Doty v. Jarvis

Filing 8

MEMORANDUM (Order to follow as separate docket entry)Since Dotys civil rights claim is "based on an indisputably meritless legal theory," it will be dismissed, without prejudice, as legally frivolous. Wilson, 878 F.2d at 774. Jurisdiction will be declined with respect to Plaintiffs pendent state law claim. An appropriate Order will enter.Signed by Honorable Richard P. Conaboy on 4/25/17. (cc)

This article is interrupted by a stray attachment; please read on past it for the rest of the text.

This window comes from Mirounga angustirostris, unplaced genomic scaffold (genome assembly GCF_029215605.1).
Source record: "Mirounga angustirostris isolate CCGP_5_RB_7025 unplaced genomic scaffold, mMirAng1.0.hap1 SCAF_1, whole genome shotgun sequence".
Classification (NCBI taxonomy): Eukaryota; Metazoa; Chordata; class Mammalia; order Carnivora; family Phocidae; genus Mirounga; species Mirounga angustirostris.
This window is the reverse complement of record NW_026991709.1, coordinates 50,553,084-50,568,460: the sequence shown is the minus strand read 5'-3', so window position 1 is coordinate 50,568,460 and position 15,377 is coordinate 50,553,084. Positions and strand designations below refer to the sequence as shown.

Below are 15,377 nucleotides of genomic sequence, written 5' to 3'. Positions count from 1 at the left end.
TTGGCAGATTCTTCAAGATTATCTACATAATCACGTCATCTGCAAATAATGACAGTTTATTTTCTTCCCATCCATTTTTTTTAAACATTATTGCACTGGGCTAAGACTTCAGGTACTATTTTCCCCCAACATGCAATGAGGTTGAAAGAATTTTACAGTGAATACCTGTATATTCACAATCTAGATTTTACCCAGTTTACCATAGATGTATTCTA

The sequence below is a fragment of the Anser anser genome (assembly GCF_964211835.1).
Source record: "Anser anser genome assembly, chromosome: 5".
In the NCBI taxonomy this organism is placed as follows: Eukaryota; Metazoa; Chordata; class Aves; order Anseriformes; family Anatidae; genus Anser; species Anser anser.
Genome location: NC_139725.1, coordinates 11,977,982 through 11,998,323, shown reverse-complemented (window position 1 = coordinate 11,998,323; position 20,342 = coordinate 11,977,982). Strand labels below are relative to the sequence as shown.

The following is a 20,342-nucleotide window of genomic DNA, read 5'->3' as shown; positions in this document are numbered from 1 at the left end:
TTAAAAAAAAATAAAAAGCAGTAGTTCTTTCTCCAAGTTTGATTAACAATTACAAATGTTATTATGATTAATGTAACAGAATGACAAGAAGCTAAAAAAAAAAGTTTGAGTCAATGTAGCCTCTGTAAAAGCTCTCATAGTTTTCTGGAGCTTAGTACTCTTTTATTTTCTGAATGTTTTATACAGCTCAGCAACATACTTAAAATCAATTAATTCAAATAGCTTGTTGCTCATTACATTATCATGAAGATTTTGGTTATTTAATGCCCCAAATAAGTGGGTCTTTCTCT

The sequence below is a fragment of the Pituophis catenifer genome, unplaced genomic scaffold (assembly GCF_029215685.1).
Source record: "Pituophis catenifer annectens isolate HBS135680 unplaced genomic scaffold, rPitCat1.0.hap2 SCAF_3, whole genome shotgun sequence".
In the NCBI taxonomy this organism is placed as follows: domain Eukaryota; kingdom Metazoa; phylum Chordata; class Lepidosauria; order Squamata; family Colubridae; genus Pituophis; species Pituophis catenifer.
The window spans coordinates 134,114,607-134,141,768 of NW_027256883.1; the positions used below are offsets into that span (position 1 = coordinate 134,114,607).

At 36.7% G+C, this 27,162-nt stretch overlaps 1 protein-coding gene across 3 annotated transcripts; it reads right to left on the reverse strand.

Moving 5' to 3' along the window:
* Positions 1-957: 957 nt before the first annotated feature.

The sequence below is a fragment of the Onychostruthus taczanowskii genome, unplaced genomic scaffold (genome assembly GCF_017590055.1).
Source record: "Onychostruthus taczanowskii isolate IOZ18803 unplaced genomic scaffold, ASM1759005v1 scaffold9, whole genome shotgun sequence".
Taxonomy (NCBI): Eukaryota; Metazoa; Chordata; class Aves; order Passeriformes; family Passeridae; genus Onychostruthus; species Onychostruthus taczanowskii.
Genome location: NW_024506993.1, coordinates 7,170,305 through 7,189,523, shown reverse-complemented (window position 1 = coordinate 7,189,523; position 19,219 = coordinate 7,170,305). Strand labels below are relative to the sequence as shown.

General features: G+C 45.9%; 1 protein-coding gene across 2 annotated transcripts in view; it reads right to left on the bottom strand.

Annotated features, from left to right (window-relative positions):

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IN THE UNITED STATES DISTRICT COURT FOR THE MIDDLE DISTRICT OF PENNSYLVANIA CHRISTOPHER DOTY, : : Plaintiff : CIVIL NO. 3:CV-17-138 : v. : : (Judge Conaboy) : L. JARVIS, : : Defendants : ___________________________________________________________________ MEMORANDUM Background Christopher Doty, an inmate presently confined at the State Correctional Institution, Frackville, Pennsylvania (SCI-Frackville) initiated this pro se civil rights action pursuant to 42 U.S.C. § 1983. Named as sole Defendant is SCI-Frackville Hearing Examiner L. Jarvis. Accompanying the Complaint is a request for leave to proceed in forma pauperis. See Doc. 7. For the reasons that follow, Plaintiff’s action will be dismissed without prejudice. Plaintiff admits that on July 20, 2015 he participated in the assault of another SCI-Frackville inmate. As a result of his involvement, he received an institutional misconduct charging him with assault. Doty was found guilty of that charge by Hearing Examiner Lequis, a non-defendant, and was sanctioned to a ninety (90) day term of disciplinary custody. After Plaintiff completed service of his disciplinary custody 1 term, he was allegedly placed in administrative segregation on or about October 18, 2015 by a prison Program Review Committee (PRC). According to the Complaint, a PRC subsequently recommended that Plaintiff be returned to general population on June 22, 2016. Doty contends that the PRC’s decision disregarded his expressed fears for his safety if returned to general population. Plaintiff indicates that he thereafter refused an order to return to general population and was issued a misconduct as a consequence of that refusal. A hearing on the misconduct charge was conducted by Hearing Examiner Jarvis on June 28, 2016. Jarvis allegedly dismissed the misconduct informing the Plaintiff that the inmate needed to deal with any ramifications from other prisoners stemming from his involvement the July 2015 incident. See Doc. 1, ¶ 12. Plaintiff asserts that he filed a grievance against Jarvis regarding the actions and remarks attributed to that Defendant during the disciplinary hearing. On July 5, 2016, Doty asserts that he elected to forego attendance at a disciplinary hearing stemming from a June 29, 2016 misconduct charge because multiple prisoners to walk around freely. were being permitted Plaintiff was found guilty of the charge (presumably failure to obey an order) by the Defendant and was sanctioned to a thirty (30) day term of disciplinary custody. id. at ¶ 15. 2 See On August 4, 2016, Plaintiff was again issued a misconduct for refusing to obey an order to return to general poulation. A disciplinary hearing on the charge was conducted on August 9, 2016. Plaintiff was found guilty by the Defendant and received a thirty (30) day term of disciplinary custody as a sanction. See id. at ¶ 19. On August 19, 2016, Doty was issued another misconduct for refusing to obey an order. Following a disciplinary hearing before Defendant Jarvis, the Plaintiff was sanctioned to another thirty (30) day term of disciplinary custody. See id. at ¶ 16. Plaintiff next contends that he was issued another misconduct for refusing to return to general population on October 6, 2016. A disciplinary hearing on the charge was conducted by the Defendant on October 11, 2016. The Plaintiff was again found guilty and sanction to another thirty (30) day term of disciplinary custody. See id. at ¶ 23. On November 4, 2016, Doty received yet another misconduct for refusing to go to general population. Once again Defendant Jarvis presided at the ensuing misconduct hearing, found Plaintiff guilty, and sanctioned him a thirty (30) day disciplinary custody term. See id. at ¶ 25. The Complaint contends that Defendant Jarvis acted in retaliation over Plaintiff’s filing of a grievance against him by finding the inmate guilty with respect to each of the above described disciplinary proceedings. 3 Doty also indicates that he was not given proper credit for time spent in disciplinary custody at least with respect to some of the sanctions imposed by Hearing Examiner Jarvis and that he should not have been found guilty for simply expressing fears for his safety. The Complaint also raises a state law tort claim of negligence against Hearing Examiner Jarvis. As relief, Plaintiff seeks an award of compensatory and punitive damages for emotional and mental injuries as well as declaratory and injunctive relief including expungement of the underlying disciplinary charges. Discussion When considering a complaint accompanied by a motion to proceed in forma pauperis, a district court may rule that process should not issue if the complaint is malicious, presents an indisputably meritless legal theory, or is predicated on clearly baseless factual contentions. Neitzke v. Williams, 490 U.S. 319, 327-28 (1989), Douris v. Middleton Township, 293 Fed. Appx. 130, 132 (3d Cir. 2008). Indisputably meritless legal theories are those "in which either it is readily apparent that the plaintiff's complaint lacks an arguable basis in law or that the defendants are clearly entitled to immunity from suit ... ." Roman v. Jeffes, 904 F.2d 192, 194 (3d Cir. 1990) (quoting Sultenfuss v. Snow, 894 F.2d 1277, 1278 (11th Cir. 1990)). The United States Court of Appeals for the Third Circuit has 4 added that "the plain meaning of 'frivolous' authorizes the dismissal of in forma pauperis claims that . . . are of little or no weight, value, or importance, not worthy of serious consideration, or trivial." 1080, 1083 (3d Cir. 1995). Deutsch v. United States, 67 F.3d It also has been determined that "the frivolousness determination is a discretionary one," and trial courts "are in the best position" to determine when an indigent litigant's complaint is appropriate for summary dismissal. Denton v. Hernandez, 504 U.S. 25, 33 (1992). Emotional Injury The Complaint asserts that Plaintiff has suffered emotional distress for which he seeks to recover monetary damages. 1, p. 7. See Doc. There is no allegation that Doty has suffered any accompanying physical injury. For the reasons outlined below, Plaintiff is not entitled to recover compensatory damages for mental anguish or emotional injury. 42 U.S.C. § 1997e(e) provides that “[n]o federal civil action may be brought by a prisoner confined in a jail, prison or other correctional facility, for mental or emotional injury suffered while in custody without a prior showing of physical injury." In Allah v. Al-Hafeez, 226 F.3d 247,250 (3d Cir. 2000), the United States Court of Appeals for the Third Circuit recognized that where a plaintiff fails to allege actual injury, Section 1997e(e) bars recovery of compensatory damages. However, the Third Circuit Court 5 of Appeals added that an inmate alleging a violation of his constitutional rights may still pursue the action to recover nominal and/or punitive damages even in the absence of compensable harm. Under the standards announced in Allah, Plaintiff’s request for monetary relief to the extent that it seeks compensatory damages for emotional and psychological injuries for violation of his constitutional rights is barred by Section 1997e(e). Disciplinary Placement Plaintiff alleges that he was improperly sanctioned to multiple terms of disciplinary confinement. The Complaint explains that Doty should not have been punished for simply voicing concerns regarding his need to be kept separated from other prisoners. A plaintiff, in order to state a viable civil rights claim, must plead two essential elements: (1) that the conduct complained of was committed by a person acting under color of law, and (2) that said conduct deprived the plaintiff of a right, privilege, or immunity secured by the Constitution or laws of the United States. Groman v. Township of Manalapan, 47 F.3d 628, 638 (3d Cir. 1995); Shaw by Strain v. Strackhouse, 920 F.2d 1135, 1141-42 (3d Cir. 1990). The Fourteenth Amendment of the United States Constitution provides in pertinent part: "No State shall . . . deprive any person of life, liberty, or property, without due process of law . 6 . . ." The Supreme Court has mandated a two-part analysis of a procedural due process claim: first, "whether the asserted individual interests are encompassed within the . . . protection of 'life, liberty or property[,]'" and second, "if protected interests are implicated, we then must decide what procedures constitute 'due process of law.'" Ingraham v. Wright, 430 U.S. 651, 672 (1977). If there is no protected liberty or property interest, it is obviously unnecessary to analyze what procedures were followed when an alleged deprivation of an interest occurred. Liberty interests protected by the Fourteenth Amendment may arise either from the Due Process Clause itself or from state law. Meachum v. Fano, 427 U.S. 215, 223-26 (1976). In Wolff v. McDonnell, 418 U.S. 539, 563-73 (1974), the Supreme Court recognized that "prison disciplinary proceedings are not part of a criminal prosecution, and the full panoply of rights due a defendant in such proceedings does not apply." Id. at 556. Nonetheless, the Supreme Court held that a prisoner facing serious institutional sanctions is entitled to some procedural protection before penalties can be imposed. Id. at 563-71. In Sandin v. Conner, 515 U.S. 472 (1995), the Supreme Court reiterated that the due process safeguards set forth in Wolff must be provided when the challenged disciplinary proceeding results in a loss of good time credits. However, Sandin focused the liberty interest analysis from one "based on the language of a particular 7 regulation" to "the nature of the deprivation" experienced by the prisoner. Id. at 481. In Sandin the Supreme Court reasoned, inter alia, that "[d]iscipline by prison officials in response to a wide range of misconduct" is expected as part of an inmate's sentence. Id. at 485. The nature of an inmate’s confinement in disciplinary segregation was found similar to that of inmates in administrative segregation and protective custody at his prison. Id. at 486. Focusing on the nature of the punishment instead of on the words of any regulation, the Supreme Court held that the procedural protections in Wolff were inapplicable because the "discipline in segregated confinement did not present the type of atypical, significant deprivation in which a state might conceivably create a liberty interest." Id. The Court examined the nature of disciplinary segregation and found that "[b]ased on a comparison between inmates inside and outside disciplinary segregation, the State's actions in placing him there for 30 days did not work a major disruption in his environment." Id. In the final holding of the opinion, the Court stated that neither the state prison regulation in question, nor the Due Process Clause itself, afforded a protected liberty interest that would entitle state prisoners to the procedural protections set forth in Wolff." See id. at 487 (emphasis added).1 1. The Sandin Court relied on three factors in making this determination: (1) confinement in disciplinary segregation mirrored conditions of administrative segregation and other 8 Courts within this circuit, applying Sandin in various actions, have found no merit in procedural due process claims presented regarding institutional misconduct proceedings which resulted in disciplinary custody placement. See Torres v. Fauver, 292 F.3d 141, 150-51 (3d Cir. 2002)(because prisoners can reasonably anticipate transfer to disciplinary custody, placement in segregation as a disciplinary sanction did not implicate a protected liberty interest); Smith v. Mensinger, 293 F.3d 641, 645, 654 (3d Cir. 2002)(seven (7) months of disciplinary confinement did not implicate liberty interest). In Diaz v. Canino, 2012 WL 5352483 *3 (3d Cir. Oct. 31, 2012), the Third Circuit Court of Appeals reiterated that the sanctions resulting from prison disciplinary hearings do not affect a protected liberty interest unless the sanction imposes an atypical and significant hardship on the inmate. In Diaz, the Court of Appeals concluded that a 360 day term of disciplinary confinement did not implicate a protected liberty interest. Considering the rules of law set forth in Sandin and the subsequent line of decisions by the Third Circuit Court of Appeals, this Court finds that any Plaintiff's claims pertaining to the imposition of five forms of discretionary confinement; (2) based on a comparison between inmates inside and outside segregation, the state's action in placing the inmate there did not work a major disruption in the inmate's environment; and (3) the state's action did not inevitably affect the duration of inmate's sentence. 9 separate thirty (30) day periods of disciplinary custody which were imposed as the result of misconduct charges does not set forth a viable constitutional claim because Doty had no protected liberty interest.2 Since there is no claim by Doty that he was sanctioned to a loss of good time credits or any other sanction which adversely affected the duration of his confinement, a viable due process claim has not been set forth.3 Retaliation The Plaintiff makes a claim that he was subjected to retaliation for his filing of a grievance against Hearing Examiner Jarvis. According to the Complaint, Jarvis acted improperly by finding Plaintiff guilty of multiple disciplinary charges when the inmate was simply acting in fear for his safety. To establish a Section 1983 retaliation claim, a plaintiff bears the burden of satisfying three (3) elements. First, a plaintiff must prove that he was engaged in a constitutionally protected activity. Rauser v. Horn, 241 F.3d 330, 333 (3d Cir. 2 It is further noted that a disciplinary charge issued against Doty was dismissed by the Defendant on June 28, 2016 without the imposition of any sanctions and as such does not set forth a viable claim. 3 It is initially noted that Plaintiff indicates that Jarvis dismissed the initial charge and allowed Plaintiff opportunity to return to general population. However Plaintiff indicates that he did not wish to return to general population and he does not deny that he denied multiple orders by correctional staff on various dates to return to general population. 10 2001). Second, a prisoner must demonstrate that he “suffered some ‘adverse action’ at the hands of prison officials.” Id. (quoting Allah v. Seiverling, 229 F.3d 220, 225 (3d Cir. 2000)). This requirement is satisfied by showing adverse action “sufficient ‘to deter a person of ordinary firmness’ from exercising his First Amendment rights.” 235 (3d Cir. 2000)). Id. (quoting Suppon v. Dadonna, 203 F.3d 228, Third, a prisoner must prove that “his constitutionally protected conduct was ‘a substantial or motivating factor’ in the decision to discipline him.” Rauser, 241 F.3d at 333-34 (quoting Mount Health Bd. of Educ. v. Doyle, 429 U.S. 274, 287 (1977)). The mere fact that an adverse action occurs after either a misconduct appeal or grievance is filed is relevant, but not dispositive, for the purpose of establishing a causal link between the two events. See Lape v. Pennsylvania, 157 Fed. App’x. 491, 498 (3d Cir. 2005). Only where the facts of a particular case are “unusually suggestive” of a retaliatory motive will temporal proximity, standing alone, support an inference of causation. Krouse v. American Sterlizer Co., 126 F.3d 494, 503 (3d Cir. 1997). Once the plaintiff has made a prima facie case, the burden shifts to defendants to prove by a preponderance of the evidence that they “would have made the same decision absent the protected conduct for reasons reasonably related to penological interest.” Carter v. McGrady, 292 F.3d 152, 158 (3d. Cir. 2002) (internal 11 quotation and citation omitted). When analyzing a retaliation claim, it must be recognized that the task of prison administrators and staff is difficult, and the decisions of prison officials require deference, particularly where prison security is concerned. Rauser, 241 F.3d at 334. As noted in Allah, a prisoner litigating a retaliation claim need not prove that he had an independent liberty interest in the privileges that he was denied. Thus, the relevant inquiry is not whether the alleged retaliatory conduct was unconstitutional. On the contrary, Plaintiff only needs to establish that he was subjected to adverse action in retaliation for his engagement in constitutionally protected conduct. The submission of grievances is constitutionally protected conduct. See Mitchell v. Horn, 318 F.3d 523, 530 (3d Cir. 2003). As such, this Court will accept that the first prong of Rauser, i.e., that the plaintiff be engaged in a constitutionally protected activity, has been satisfied. The second prong of Rauser requires that Doty allege that he suffered adverse action sufficient to deter a person of ordinary firmness from exercising his First Amendment rights. Third, he must show that his pursuit of grievances was a substantial or motivating factor behind the alleged abuse by correctional staff as required under Rauser. The filing of a disciplinary charge, although not otherwise 12 actionable under § 1983, is actionable if done in retaliation for an inmate's filing of a grievance pursuant to established procedures. Sprouse v. Babcock, 870 F.2d 450, 452 (8th Cir. 1989); see also Newsom v. Norris, 888 F.2d 371, 377 (6th Cir. 1989) (filing of false disciplinary charges is not a constitutional violation unless charges were filed in retaliation for the exercise of a constitutional right); Flanagan v. Shively, 783 F. Supp. 922, 931 (M.D. Pa. 1992) (McClure, J.) (same); Wilson v. Maben, 676 F. Supp. 581, 584 (M.D. Pa. 1987) (Nealon, J.) ("When an inmate charged with misconduct has been afforded . . . procedural due process . . ., an allegation that he was falsely accused does not state a claim for a violation of his constitutional rights . . . ."). There are simply no facts set forth by Doty which could arguably support a claim under Rauser that the Defendant intentionally subjected him to a retaliatory finding of guilt. It is specifically noted that Jarvis was not the person who filed the disciplinary charges at issue. Second, there are no allegations that Hearing Examiner Jarvis failed to provide Plaintiff with any of the procedural due process protections provided to inmates during disciplinary proceedings. Third, Plaintiff does not dispute that he committed the charged acts of misconduct, i.e., Doty refused multiple orders to return to general poulation. Given those considerations, a viable claim that Jarvis retaliated against 13 Plaintiff as a consequence for pursuing a constitutionally protected activity has not been set forth in the Complaint.4 State Law Claim The Complaint also asserts that Plaintiff wishes to pursue a state law negligence claim. Federal courts have jurisdiction over state claims which are related to the federal claims and result from a common nucleus of operative facts. See United Mine Workers v. Gibbs, 383 U.S. 715, 725 (1966); Aldinger v. Howard, 427 U.S. 1, 9 (1976). Supplemental jurisdiction may be declined over a claim when the court has dismissed all claims over which it has original jurisdiction. See 28 U.S.C. § 1367(c)(3) (1997). When rendering a determination regarding pendent jurisdiction district courts should consider judicial economy, convenience, and fairness to the litigants. New Rock Asset Partners v. Preferred Entity Advancements, 101 F.3d 1492, 1505 (3d Cir. 1996)(citation omitted). Once jurisdiction has been exercised over the state claim, elimination of the federal claim does not deprive the court of jurisdiction to adjudicate the pendent claim. Id. (citing Lentino v. Fringe Emp. Plans, Inc., 611 F. 2d 474, 479 (3d Cir. 1979)). However, if a federal claim is dismissed prior to trial, the 4 This determination is bolstered by the fact that Jarvis dismissed the first misconduct against Doty and offered the prisoner the opportunity to return to general population. Moreover, there is no viable failure to protect claim since there are no allegations that Jarvis had the authority to either have Plaintiff removed from or placed into administrative segregation. 14 district court should decline to decide the pendent state claims, “unless considerations of judicial economy, convenience, and fairness provide an affirmative justification for doing so.” Borough of West Mifflin v. Lancaster, 45 F.3d 780, 788 (3d Cir. 1995). Since this Court has dismissed the federal claims against the Defendant, jurisdiction will be declined with respect to any pendent state law claim that Plaintiff wishes to pursue. Conclusion Since Doty’s civil rights claim is "based on an indisputably meritless legal theory," it will be dismissed, without prejudice, as legally frivolous. Wilson, 878 F.2d at 774. Jurisdiction will be declined with respect to Plaintiff’s pendent state law claim. An appropriate Order will enter. S/Richard P. Conaboy RICHARD P. CONABOY United States District Judge DATED: APRIL 25, 2017 15